103.  Carranza A, Karabatas L, Barontini M, Armando I. Decreased tubular uptake of L-3,4-dihydroxyphenylalanine in streptozotocin-induced diabetic rats. Horm Res. 2001;55:282-287.  [PubMed]  [DOI]
104.  Marwaha A, Banday AA, Lokhandwala MF. Reduced renal dopamine D1 receptor function in streptozotocin-induced diabetic rats. Am J Physiol Renal Physiol. 2004;286:F451-F457.  [PubMed]  [DOI]
105.  Carranza A, Musolino PL, Villar M, Nowicki S. Signaling cascade of insulin-induced stimulation of L-dopa uptake in renal proximal tubule cells. Am J Physiol Cell Physiol. 2008;295:C1602-C1609.  [PubMed]  [DOI]
106.  Tsuchida H, Imai G, Shima Y, Satoh T, Owada S. Mechanism of sodium load-induced hypertension in non-insulin dependent diabetes mellitus model rats: defective dopaminergic system to inhibit Na-K-ATPase activity in renal epithelial cells. Hypertens Res. 2001;24:127-135.  [PubMed]  [DOI]
107.  Umrani DN, Banday AA, Hussain T, Lokhandwala MF. Rosiglitazone treatment restores renal dopamine receptor function in obese Zucker rats. Hypertension. 2002;40:880-885.  [PubMed]  [DOI]
108.  Trivedi M, Lokhandwala MF. Rosiglitazone restores renal D1A receptor-Gs protein coupling by reducing receptor hyperphosphorylation in obese rats. Am J Physiol Renal Physiol. 2005;289:F298-F304.  [PubMed]  [DOI]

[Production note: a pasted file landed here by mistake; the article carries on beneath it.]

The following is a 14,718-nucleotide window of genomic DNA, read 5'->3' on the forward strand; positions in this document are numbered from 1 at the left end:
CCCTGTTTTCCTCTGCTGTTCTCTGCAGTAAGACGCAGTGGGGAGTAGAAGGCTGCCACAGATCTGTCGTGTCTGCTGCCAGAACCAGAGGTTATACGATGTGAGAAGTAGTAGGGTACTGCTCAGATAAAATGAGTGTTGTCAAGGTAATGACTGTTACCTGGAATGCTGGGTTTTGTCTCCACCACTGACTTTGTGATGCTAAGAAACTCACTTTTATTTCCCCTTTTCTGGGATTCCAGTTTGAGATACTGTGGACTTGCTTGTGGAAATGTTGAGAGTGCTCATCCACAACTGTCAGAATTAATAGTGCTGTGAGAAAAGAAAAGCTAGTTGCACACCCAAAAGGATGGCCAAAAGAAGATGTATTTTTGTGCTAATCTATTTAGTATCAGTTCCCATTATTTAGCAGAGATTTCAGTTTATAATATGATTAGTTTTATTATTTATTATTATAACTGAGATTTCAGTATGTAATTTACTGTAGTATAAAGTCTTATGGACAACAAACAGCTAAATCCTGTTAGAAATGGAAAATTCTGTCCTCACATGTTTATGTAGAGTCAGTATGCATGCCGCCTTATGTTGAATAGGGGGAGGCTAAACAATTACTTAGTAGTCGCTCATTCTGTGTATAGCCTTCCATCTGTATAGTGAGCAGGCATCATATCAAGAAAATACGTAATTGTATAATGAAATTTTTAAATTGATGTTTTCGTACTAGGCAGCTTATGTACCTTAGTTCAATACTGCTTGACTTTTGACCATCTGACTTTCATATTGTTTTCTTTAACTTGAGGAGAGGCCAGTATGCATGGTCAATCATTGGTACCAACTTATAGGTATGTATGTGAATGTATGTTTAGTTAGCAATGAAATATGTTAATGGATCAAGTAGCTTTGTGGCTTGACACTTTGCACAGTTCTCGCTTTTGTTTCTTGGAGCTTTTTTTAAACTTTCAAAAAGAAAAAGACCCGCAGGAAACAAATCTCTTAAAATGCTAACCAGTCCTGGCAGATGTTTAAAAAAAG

109.  Kuzhikandathil EV, Clark L, Li Y. The extracellular cAMP-adenosine pathway regulates expression of renal D1 dopamine receptors in diabetic rats. J Biol Chem. 2011;286:32454-32463.  [PubMed]  [DOI]
110.  Barthelmebs M, Mayer P, Thomas A, Grima M, Imbs JL. Pathophysiological role of dopamine in the kidney: effects in diabetes mellitus and after contralateral nephrectomy. Hypertens Res. 1995;18 Suppl 1:S131-S136.  [PubMed]  [DOI]
111.  Luippold G, Beilharz M, Mühlbauer B. Reduction of glomerular hyperfiltration by dopamine D(2)-like receptor blockade in experimental diabetes mellitus. Nephrol Dial Transplant. 2001;16:1350-1356.  [PubMed]  [DOI]
112.  Luippold G, Schneider S, Vallon V, Osswald H, Mühlbauer B. Postglomerular vasoconstriction induced by dopamine D(3) receptor activation in anesthetized rats. Am J Physiol Renal Physiol. 2000;278:F570-F575.  [PubMed]  [DOI]